An Important Link in 911 Evolution
From the 1950s through early 1970s, Porsche had used the Carrera name sparingly to denote high-performance or race-oriented models. The 911 Carrera, available from American Porsche showrooms in 1974, seemed like a letdown to enthusiasts expecting something hotter available in Europe.
We should view the 1974 911 Carrera through a different lens today because it was a critical link in the 911’s evolution that contributed to the model’s ongoing success. A fortunate Porsche enthusiast picked up a beautifully preserved 41,000-mile Guards Red example at the RM Sotheby‘s Amelia Island Concours auction for $137,200.
That the 911 even made it to its 10th anniversary was, in retrospect, nothing short of amazing considering the regulatory headwinds blowing against it. Tightening U.S. emissions and safety regulations could have easily finished off a small, rear-engine sports car powered by an air-cooled engine and made by a small European manufacturer.
Porsche enthusiasts, however, were still willing to ante up ever-increasing prices. Further, Porsche engineers were ever-willing to keep improving what was by then very old (though effective) technology. Viewed through that lens, the 1974 911 Carrera was a gift, if not exactly the one that American enthusiasts really wanted.
The “Real” 911 Carrera
The “911” and “Carrera” badges first merged in 1973 on the 911 Carrera RS 2.7, a very special model built to homologate a high-performance 911 in FIA Group 4 Special GT racing. Even in “Touring” trim, this was a stripped-down, lightweight machine with an exclusive 210-hp version of the 2.7-liter flat six engine.
It was everything a car wearing the Carrera name was expected to be. Ultimately, some 1,600 were made. American Porsche enthusiasts badly wanted this car. Yet, with European demand so high, Porsche had no incentive to even try adapting the rowdy Carrera 2.7 RS to U.S. regulations.
The American Carrera
Porsche did an admirable job of adapting the other 911 models to those regulations. The 1974 models debuted the larger-bore 2.7-liter flat six in a reconfigured model line. New Bosch K-Jetronic fuel injection helped lower emissions while retaining the performance of the previous 2.4-liter engine. Larger bumpers met tougher ,low-speed crash standards.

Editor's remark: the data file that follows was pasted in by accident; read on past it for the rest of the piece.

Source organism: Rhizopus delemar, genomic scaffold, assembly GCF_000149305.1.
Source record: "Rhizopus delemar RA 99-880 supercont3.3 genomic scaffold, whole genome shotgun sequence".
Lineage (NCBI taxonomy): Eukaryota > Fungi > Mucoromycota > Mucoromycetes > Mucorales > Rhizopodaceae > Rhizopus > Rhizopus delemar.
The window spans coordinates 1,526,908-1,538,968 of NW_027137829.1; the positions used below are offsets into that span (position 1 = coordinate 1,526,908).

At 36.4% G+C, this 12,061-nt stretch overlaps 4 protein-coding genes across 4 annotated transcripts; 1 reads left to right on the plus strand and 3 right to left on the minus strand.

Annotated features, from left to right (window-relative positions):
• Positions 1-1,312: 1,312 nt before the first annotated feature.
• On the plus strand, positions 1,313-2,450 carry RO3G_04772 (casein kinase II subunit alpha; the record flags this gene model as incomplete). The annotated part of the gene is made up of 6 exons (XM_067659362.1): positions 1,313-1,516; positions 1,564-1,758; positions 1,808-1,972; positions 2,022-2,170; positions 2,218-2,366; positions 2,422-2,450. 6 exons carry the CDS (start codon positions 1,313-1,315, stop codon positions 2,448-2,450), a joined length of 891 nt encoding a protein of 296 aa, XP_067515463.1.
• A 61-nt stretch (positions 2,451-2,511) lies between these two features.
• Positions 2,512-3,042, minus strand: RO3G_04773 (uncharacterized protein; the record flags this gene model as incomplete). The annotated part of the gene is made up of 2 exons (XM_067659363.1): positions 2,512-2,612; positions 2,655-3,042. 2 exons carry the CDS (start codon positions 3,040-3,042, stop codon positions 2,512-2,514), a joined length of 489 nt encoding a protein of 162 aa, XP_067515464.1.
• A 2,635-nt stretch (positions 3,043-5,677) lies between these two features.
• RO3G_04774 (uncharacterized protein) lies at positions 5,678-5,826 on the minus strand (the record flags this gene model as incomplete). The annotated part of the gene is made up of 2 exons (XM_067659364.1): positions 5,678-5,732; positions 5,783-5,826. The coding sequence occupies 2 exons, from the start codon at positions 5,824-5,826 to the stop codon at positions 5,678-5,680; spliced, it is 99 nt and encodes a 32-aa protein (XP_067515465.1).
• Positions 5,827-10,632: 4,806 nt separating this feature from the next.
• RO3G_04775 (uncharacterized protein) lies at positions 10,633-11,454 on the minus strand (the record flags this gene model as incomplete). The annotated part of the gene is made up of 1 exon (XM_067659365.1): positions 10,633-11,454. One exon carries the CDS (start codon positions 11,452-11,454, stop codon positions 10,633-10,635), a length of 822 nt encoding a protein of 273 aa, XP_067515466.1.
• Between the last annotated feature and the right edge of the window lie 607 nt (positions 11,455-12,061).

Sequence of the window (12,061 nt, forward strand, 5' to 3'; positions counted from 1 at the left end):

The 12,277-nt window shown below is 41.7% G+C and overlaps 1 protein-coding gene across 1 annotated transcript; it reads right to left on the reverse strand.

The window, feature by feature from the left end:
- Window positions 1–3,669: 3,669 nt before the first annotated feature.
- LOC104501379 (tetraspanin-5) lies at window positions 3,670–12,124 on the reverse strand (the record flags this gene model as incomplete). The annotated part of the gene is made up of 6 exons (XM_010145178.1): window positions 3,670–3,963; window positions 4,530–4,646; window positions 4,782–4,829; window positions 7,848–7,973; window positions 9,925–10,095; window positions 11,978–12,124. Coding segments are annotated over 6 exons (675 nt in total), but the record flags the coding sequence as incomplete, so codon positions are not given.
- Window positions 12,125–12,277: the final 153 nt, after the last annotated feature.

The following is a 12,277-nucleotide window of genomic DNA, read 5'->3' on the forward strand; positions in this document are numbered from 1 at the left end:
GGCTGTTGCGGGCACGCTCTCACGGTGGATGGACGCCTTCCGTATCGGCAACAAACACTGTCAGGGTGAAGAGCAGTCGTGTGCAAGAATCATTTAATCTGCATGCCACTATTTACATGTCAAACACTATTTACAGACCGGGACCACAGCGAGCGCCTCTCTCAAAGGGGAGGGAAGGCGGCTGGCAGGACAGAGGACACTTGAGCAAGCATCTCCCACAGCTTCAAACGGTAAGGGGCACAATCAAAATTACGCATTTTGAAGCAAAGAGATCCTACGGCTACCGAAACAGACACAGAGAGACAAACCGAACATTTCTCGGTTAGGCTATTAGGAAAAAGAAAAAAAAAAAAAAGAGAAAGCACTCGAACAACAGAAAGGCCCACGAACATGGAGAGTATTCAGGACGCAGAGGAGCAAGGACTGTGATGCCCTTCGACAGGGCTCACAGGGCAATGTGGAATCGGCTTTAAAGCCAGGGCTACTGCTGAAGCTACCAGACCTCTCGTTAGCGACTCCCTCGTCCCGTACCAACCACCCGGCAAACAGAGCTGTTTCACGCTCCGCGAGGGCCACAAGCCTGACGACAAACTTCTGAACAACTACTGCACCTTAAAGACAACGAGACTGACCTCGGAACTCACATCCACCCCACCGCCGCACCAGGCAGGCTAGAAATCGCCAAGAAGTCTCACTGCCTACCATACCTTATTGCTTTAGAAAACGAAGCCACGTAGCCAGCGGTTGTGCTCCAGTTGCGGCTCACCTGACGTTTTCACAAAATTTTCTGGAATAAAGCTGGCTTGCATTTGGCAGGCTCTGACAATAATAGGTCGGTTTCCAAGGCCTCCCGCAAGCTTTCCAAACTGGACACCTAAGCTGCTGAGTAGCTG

The 911 S engine used higher compression, different cams, and other tweaks to deliver 167 net hp. Next came the 911 Carrera, looking very much like its Euro-market cousin with the big “Carrera” script on the doors, wider rear wheels, fender flares, and low-profile ducktail spoiler.
The U.S.-spec Carrera was essentially the 911 S with the aforementioned additions. The engine was the same as for the S, and so was the four-speed version of the “915” gearbox. A 5-speed was an extra-cost option for both, which the car sold by RM Sotheby’s had.
Also for both, 0-60 acceleration in six seconds and a 140-mph top speed were quite formidable performance stats in 1974. In its test of three different 911 models, Car & Driver found the new, higher-torque fuel-injected engine to be superior in everyday driving than the engine it replaced. The test also revealed that the Carrera’s rear spoiler added downforce starting as low as 30 mph.
A 911 S In Stripes
Aside from the cosmetics, the key difference between the 911 S and the Carrera lied within wheels and suspension. For one, the Carrera’s suspension came with stabilizer bars as standard, but these were also optional on the other 911 models. The Carrera also uniquely used a “staggered” wheel setup, meaning wider in the rear. 15 x 6-inch Fuchs alloy wheels in front and 15 x 7-inch on the back, versus the 15 x 6-inch all around for the S. The Carrera’s Dunlop radials were 185/70VR in front and 215/60VR out back.
The added rubber apparently made little or no difference on the track. Car & Driver took NASCAR, Indy, and IROC racer Bobby Allison to Pocono International raceway in Pennsylvania to compare the three 911 models offered in 1974.
Allison found the base 911 to be the quickest around the Pocono track. He also found all of the 911 variants to be downright spooky with lift-throttle oversteer that could send the car off the road going backward. Allison felt most street drivers, should they experience that situation, would not know how to compensate and retain vehicle control. Car & Driver’s editors concurred, but 911 purists were of course willing to accept that handling quirk as more of a challenge than a fault.
Harder to accept for many was the Carrera’s $13,575 price before options. One of those was the ducktail spoiler for an extra $285. However, it was hardly an “option,” since it came on every Carrera.
Only 528 American buyers thought the 911 Carrera was worth the price in 1974, but that was enough to keep the Carrera name on enthusiasts’ minds. When the badge became an integral part of the overall 911 line a decade later, few complained.
Today, it’s just a name on a very desirable line of cars.
Written by Jim Koscs, Audamotive Communications